Submitted by Jill Scharff  Saturday November 9th

Alessandra Lemma: The Effect of the Internet on Sexuality and Identity

Jill Savege Scharff, October 5, 2019.

I am here at the International Psychotherapy Institute weekend conference Technology and Ethics in Treatment and Training: Best Practices. I am sitting in the audience of 60 people at a hotel conference room while the guest speaker talks with us via proZoom. It is now Saturday October 5, 2019. There on a large screen is Alessandra Lemma, Fellow of the British Psychoanalytical Society and Consultant-Clinical Psychologist at the Anna Freud Centre for Childrenand Families, Honorary Professor of Psychological Therapies at the School of Health and Human Sciences at Essex University, and Visiting Professor, Psychoanalysis Unit, University College, London. She is presenting on the impact of Internet pornography on development. We can see and hear Alessandra. She can see us in general and can hear each one in particular who comes to the microphone and web camera to speak to her. When she moves away or looks down we may miss the end of a word, and she may have to ask us to repeat a word, but by and large we can follow her talk. Some of us would rather interact with her in person, but she lives in London and cannot spare the time to travel here for a weekend conference or for one lecture. This way we are deprived of her actual physical presence but not of her humanity. We have the gift of her presentation, and we get to interact with her and her ideas. And we get to know her as a presenter beyond our experience of her as a writer from reading her book The Digital Age on the Couch. Technology isn’t perfect but it gives access to her knowledge. So what am I taking away from her talk?

I learn that Internet pornography, which obviously fundamentally interferes with sexual desire and development in adolescence, is now leading to sexual dysfunction in young people of the digital generation. Why is this happening in this age of enlightenment about sexuality? They spend their life online and pornography is not only regularly available but also jumps out at them. Ready access to pornography stimulates desire and leads to the delivery of instantaneous satisfaction. There is no need of delay. Under normal circumstances desire experiences a delay before there is the delivery of satisfaction. But in internet pornography there is no need of a journey towards gratification all because it is already there. This collapse of time and space incurs a stultification of psychic development. Psychic development requires delay of gratification, which leads to psychic movement across time, the unconscious mind at work developing its representations of desire and its gratifying objects of satisfaction. Furthermore, pornographic images do not only receive existing fantasies but also project other people’s fantasies violently into the viewer’s body and mind where they take over, creating a “not-me” experience and foreshortening the consolidation of sexual identity.

What makes an adolescent vulnerable to exploitation by pornographic images on the Internet? Alessandra suggests that we need to look backwards to the kind of infancy when an endless sensory, erotic experience occurs without the cognitive resources to make sense of it. Then it falls to the mother to reflect the sexuality of the infant and give the infant time to make sense of it. She delays gratification, which gives the body time to organize its response and fulfill its role as the link between desire and satisfaction, self and other. She develops cycles of frustration and satisfaction that shape the infant’s rhythms, which later underpin the expression of desire in later stages of development. When she fails to do this, the child develops an incoherent mental representation of the body.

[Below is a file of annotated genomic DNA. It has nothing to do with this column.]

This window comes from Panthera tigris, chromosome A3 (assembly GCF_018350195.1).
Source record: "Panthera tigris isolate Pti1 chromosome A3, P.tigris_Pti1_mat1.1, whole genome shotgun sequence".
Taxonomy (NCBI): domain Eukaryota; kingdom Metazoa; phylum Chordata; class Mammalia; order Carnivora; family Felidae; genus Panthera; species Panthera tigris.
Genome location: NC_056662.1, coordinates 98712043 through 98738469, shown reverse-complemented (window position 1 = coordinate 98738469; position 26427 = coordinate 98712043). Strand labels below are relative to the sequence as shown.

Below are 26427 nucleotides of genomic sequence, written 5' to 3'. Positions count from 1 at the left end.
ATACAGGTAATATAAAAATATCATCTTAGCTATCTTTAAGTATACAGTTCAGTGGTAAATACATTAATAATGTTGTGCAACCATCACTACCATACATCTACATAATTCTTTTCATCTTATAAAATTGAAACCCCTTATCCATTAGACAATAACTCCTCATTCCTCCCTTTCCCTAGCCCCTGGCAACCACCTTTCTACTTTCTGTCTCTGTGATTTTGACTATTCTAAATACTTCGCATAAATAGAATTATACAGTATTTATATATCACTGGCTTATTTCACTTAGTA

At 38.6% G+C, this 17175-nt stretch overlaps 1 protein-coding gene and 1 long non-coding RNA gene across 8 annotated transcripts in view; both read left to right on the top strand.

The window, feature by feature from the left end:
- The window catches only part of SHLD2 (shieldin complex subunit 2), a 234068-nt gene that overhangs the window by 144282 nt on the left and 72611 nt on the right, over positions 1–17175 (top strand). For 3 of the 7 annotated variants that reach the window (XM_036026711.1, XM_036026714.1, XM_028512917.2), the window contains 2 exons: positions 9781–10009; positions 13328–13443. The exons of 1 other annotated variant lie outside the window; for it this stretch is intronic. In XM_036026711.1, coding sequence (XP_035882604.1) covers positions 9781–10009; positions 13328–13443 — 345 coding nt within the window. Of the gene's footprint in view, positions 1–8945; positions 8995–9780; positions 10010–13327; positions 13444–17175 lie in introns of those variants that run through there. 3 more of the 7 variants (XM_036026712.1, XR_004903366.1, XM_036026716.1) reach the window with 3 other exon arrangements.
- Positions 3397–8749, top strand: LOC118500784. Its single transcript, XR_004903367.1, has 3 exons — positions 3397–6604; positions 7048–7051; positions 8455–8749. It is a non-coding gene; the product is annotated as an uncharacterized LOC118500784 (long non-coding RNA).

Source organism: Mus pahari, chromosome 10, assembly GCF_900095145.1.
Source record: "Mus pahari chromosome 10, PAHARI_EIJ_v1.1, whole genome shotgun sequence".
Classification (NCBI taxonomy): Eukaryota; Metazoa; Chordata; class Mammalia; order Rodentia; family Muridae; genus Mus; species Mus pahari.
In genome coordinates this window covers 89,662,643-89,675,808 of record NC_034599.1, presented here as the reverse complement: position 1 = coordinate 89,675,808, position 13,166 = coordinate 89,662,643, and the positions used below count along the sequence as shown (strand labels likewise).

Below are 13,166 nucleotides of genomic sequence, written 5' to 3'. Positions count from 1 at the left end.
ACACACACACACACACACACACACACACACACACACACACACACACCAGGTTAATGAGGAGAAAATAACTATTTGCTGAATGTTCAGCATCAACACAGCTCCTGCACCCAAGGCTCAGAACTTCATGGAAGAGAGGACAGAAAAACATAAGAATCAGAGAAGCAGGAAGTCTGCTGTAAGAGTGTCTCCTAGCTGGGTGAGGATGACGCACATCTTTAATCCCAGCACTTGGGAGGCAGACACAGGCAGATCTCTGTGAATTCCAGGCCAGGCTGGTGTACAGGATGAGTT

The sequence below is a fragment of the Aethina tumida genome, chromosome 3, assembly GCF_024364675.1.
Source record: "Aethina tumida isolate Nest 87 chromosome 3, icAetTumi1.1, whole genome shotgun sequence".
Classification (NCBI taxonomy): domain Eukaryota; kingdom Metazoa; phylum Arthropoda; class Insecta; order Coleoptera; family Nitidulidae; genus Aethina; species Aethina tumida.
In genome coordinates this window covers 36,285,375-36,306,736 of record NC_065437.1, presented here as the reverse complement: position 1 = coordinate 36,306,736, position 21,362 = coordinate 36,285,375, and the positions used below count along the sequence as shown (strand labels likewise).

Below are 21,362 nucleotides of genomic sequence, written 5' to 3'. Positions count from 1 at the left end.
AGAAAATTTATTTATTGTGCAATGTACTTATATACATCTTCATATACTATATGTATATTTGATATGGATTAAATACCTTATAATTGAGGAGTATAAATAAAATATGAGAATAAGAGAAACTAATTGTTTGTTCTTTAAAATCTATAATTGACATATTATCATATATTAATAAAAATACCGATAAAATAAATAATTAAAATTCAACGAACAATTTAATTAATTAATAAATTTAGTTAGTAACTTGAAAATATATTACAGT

Then in adolescence there is a desperate search to find a mirror that will reflect the sexual self accurately and confirm the adolescent’s sexual identity. In the pre-Internet era this was provided by peer groups and teen media during the infinitely lengthy waiting period that was adolescent sexual awakening. Now however the adolescent has been bombarded by sexual imagery in childhood and is now driven to look for reflection in the “black mirror” of the handheld device. The upside is that easy availability of such online mirroring brings a benefit of inclusiveness for those whose sexual proclivities place them in minority groups. The downside is that the adolescent looking for this type of reflection and peer affiliation stumbles upon an orgy of intoxicating sexual possibilities that re-create a view of the primal scene, now constantly open for access. Like an infant in an endlessly sensory state of being, the adolescent does not have the ego development to deal with the overstimulation alone. What is needed is the care and responsiveness of a living breathing other person.

Young people who look for instant, impersonal gratification do not know the value of the work of desire. When they are locked in to a habit of getting aroused and gratified online instantly, they feel that they triumph over desire. In fact they are killing desire. They do not recognize its value in creating movement towards the other. They do not know to wait for that. Learning to derive pleasure from waiting requires psychic work towards maturation. As therapists we can offer a reflective mirror and a relationship that will help these adolescents recover desire, experience anticipation, wait for pleasure, and ultimately enjoy a sexual experience with a partner.